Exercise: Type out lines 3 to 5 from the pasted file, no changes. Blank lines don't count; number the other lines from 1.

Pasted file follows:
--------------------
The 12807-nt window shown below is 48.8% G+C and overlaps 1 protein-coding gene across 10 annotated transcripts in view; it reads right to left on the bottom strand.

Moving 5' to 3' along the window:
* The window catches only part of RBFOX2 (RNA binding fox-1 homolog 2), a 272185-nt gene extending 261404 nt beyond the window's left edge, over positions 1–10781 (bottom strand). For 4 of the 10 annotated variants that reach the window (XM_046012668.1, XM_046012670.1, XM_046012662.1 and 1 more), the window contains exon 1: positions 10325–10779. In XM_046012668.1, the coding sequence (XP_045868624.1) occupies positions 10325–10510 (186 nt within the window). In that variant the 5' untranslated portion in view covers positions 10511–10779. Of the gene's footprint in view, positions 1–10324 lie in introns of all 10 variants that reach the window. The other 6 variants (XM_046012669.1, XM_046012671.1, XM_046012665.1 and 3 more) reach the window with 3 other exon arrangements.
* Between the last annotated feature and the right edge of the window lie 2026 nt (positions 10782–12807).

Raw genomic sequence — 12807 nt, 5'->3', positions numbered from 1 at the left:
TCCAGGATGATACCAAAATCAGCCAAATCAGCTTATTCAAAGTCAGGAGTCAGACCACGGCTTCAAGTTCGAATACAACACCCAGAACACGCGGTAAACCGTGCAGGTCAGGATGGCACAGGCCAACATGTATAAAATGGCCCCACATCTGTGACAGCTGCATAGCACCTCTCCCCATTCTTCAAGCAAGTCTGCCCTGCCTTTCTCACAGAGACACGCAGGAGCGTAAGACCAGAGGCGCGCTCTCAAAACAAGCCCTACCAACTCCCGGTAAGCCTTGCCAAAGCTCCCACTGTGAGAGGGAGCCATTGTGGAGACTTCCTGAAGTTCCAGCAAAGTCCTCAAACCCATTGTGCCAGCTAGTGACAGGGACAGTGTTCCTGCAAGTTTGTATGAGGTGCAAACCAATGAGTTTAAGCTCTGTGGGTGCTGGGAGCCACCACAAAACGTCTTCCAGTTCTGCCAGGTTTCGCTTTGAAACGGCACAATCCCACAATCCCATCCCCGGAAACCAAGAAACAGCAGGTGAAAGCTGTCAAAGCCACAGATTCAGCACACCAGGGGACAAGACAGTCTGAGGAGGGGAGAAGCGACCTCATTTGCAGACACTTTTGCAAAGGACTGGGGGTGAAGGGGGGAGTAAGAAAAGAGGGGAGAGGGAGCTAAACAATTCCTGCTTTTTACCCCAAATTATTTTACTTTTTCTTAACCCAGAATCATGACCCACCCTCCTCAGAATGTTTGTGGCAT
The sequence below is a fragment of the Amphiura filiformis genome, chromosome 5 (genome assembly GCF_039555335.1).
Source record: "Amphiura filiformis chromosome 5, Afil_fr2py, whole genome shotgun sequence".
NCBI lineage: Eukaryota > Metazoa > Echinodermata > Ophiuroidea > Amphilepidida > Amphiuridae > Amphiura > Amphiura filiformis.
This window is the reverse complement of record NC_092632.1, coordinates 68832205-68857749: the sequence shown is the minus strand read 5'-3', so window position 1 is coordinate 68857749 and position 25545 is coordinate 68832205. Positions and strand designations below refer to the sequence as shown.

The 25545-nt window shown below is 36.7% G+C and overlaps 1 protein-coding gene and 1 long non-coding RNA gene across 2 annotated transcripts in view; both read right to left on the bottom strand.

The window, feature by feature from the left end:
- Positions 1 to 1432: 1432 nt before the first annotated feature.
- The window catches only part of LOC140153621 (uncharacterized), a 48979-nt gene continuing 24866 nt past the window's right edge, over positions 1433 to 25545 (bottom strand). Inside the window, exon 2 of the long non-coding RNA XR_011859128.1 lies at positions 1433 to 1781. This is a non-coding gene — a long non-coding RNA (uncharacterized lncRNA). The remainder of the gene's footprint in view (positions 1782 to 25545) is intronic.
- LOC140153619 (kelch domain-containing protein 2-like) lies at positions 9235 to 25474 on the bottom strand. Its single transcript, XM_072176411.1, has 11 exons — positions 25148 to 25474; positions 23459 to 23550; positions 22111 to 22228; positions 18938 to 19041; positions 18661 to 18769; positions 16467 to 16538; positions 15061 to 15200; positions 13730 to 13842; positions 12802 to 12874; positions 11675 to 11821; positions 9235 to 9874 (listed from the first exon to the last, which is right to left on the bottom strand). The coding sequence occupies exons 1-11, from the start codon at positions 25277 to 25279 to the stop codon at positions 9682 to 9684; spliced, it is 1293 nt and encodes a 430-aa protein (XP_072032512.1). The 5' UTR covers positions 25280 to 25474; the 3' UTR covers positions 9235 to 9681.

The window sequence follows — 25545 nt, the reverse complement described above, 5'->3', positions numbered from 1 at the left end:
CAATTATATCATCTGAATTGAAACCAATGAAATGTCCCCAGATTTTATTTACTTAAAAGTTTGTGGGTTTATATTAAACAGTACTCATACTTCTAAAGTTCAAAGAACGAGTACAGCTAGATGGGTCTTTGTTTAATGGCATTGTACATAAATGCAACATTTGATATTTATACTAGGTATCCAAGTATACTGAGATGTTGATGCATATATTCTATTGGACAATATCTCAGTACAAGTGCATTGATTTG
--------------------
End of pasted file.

* The window catches only part of RBFOX2 (RNA binding fox-1 homolog 2), a 272185-nt gene extending 261404 nt beyond the window's left edge, over positions 1–10781 (bottom strand). For 4 of the 10 annotated variants that reach the window (XM_046012668.1, XM_046012670.1, XM_046012662.1 and 1 more), the window contains exon 1: positions 10325–10779. In XM_046012668.1, the coding sequence (XP_045868624.1) occupies positions 10325–10510 (186 nt within the window). In that variant the 5' untranslated portion in view covers positions 10511–10779. Of the gene's footprint in view, positions 1–10324 lie in introns of all 10 variants that reach the window. The other 6 variants (XM_046012669.1, XM_046012671.1, XM_046012665.1 and 3 more) reach the window with 3 other exon arrangements.
* Between the last annotated feature and the right edge of the window lie 2026 nt (positions 10782–12807).

Raw genomic sequence — 12807 nt, 5'->3', positions numbered from 1 at the left: